Saturday, July 20, 2024

Microsoft’s dream of decentralized credentials enters the real world

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For years, technology companies have touted blockchain technology as a way to develop secure identity systems and decentralized. The goal is to build a platform that could store information about official data without holding the actual documents or the details themselves. Instead of just storing a scan of your birth certificate, for example, a decentralized ID platform can store a validated token that confirms the information it contains. Then when you are patented in a bar or need proof of citizenship, you can share those pre-verified credentials instead of the actual document or data. Microsoft was one of the leaders of this pack—And now details tangible progress towards its vision of decentralized digital ID.

At its Ignite conference today, Microsoft announced that it will launch a public preview of its “Azure Active Directory verifiable credentials” this spring. Think of the platform as a digital wallet like Apple Pay or Google Pay, but for credentials rather than credit cards. Microsoft starts with things like college transcripts, diplomas, and work credentials, letting you add them to its Microsoft Authenticator app with two-factor codes. He is already testing the platform at Keio University in Tokyo, with the Flemish government in Belgium and with the National Health Service in the UK.

“If you have a decentralized ID, I can check, for example, where you went to school and I don’t need you to send me all the information,” says Joy Chik, vice president of the school. Microsoft’s Cloud and Corporate Identity division. “All I need is to get these digital credentials and since they’ve already been verified I can trust them.”

Microsoft will be releasing a SDK in the coming weeks that organizations can use to start building apps that issue and request credentials. And in the long run, the company hopes the system can be used worldwide for everything from renting an apartment to establishing the identity of struggling undocumented refugees.a dream of virtually all decentralized identification efforts.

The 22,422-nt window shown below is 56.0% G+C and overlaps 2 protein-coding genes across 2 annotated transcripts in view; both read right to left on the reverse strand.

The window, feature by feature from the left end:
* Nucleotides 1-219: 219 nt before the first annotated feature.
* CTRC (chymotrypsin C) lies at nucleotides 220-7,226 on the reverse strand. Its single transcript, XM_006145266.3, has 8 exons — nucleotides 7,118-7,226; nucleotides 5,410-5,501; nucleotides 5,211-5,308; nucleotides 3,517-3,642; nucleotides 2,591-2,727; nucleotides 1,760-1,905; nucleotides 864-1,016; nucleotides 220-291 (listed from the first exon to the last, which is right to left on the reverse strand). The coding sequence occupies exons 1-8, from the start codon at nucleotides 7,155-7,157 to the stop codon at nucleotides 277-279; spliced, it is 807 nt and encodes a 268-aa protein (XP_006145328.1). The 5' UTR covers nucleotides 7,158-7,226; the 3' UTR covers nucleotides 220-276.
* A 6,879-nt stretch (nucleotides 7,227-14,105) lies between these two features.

In the NHS pilot, for example, healthcare providers can apply for access to professional certifications from existing NHS healthcare workers, who in turn may choose to authorize this access, streamlining a transfer process. to another establishment that previously required a much more involved and forward return. As part of Microsoft’s setup, you can also revoke access to your credentials if the recipient no longer needs access.

“In the NHS system, in every hospital that health workers go to, it took months of effort to verify their credentials before they could practice,” Chik says. “Now it literally takes five minutes to get registered at the hospital and start treating patients. “

Interoperability is a major obstacle to the widespread adoption of a decentralized identification system. Having 10 competing executives wouldn’t make it any easier for anyone. Currently, there are potential competitors, such as an offer by Mastercard it is still in test. Microsoft’s omnipresence potentially makes it a good candidate for rallying a critical mass of users. With this in mind, the company developed Azure Active Directory verifiable credentials from open authentication standards, such as the World Wide Web Consortium. WebAuthn. This should make it easier for customers to adopt the platform and other tech giants to support its use in their products as well. Currently, Microsoft is working with digital identity partners Socure, Lexis Nexis, and Onfido to drive the platform, and Chik says the goal is to quickly grow that list over time.

“We believe that to do this well, we need the participation of the whole community, no organization can do it,” said Vasu Jakkal, vice president of security, compliance and identity at Microsoft. “One step at a time, we are moving towards that vision.”


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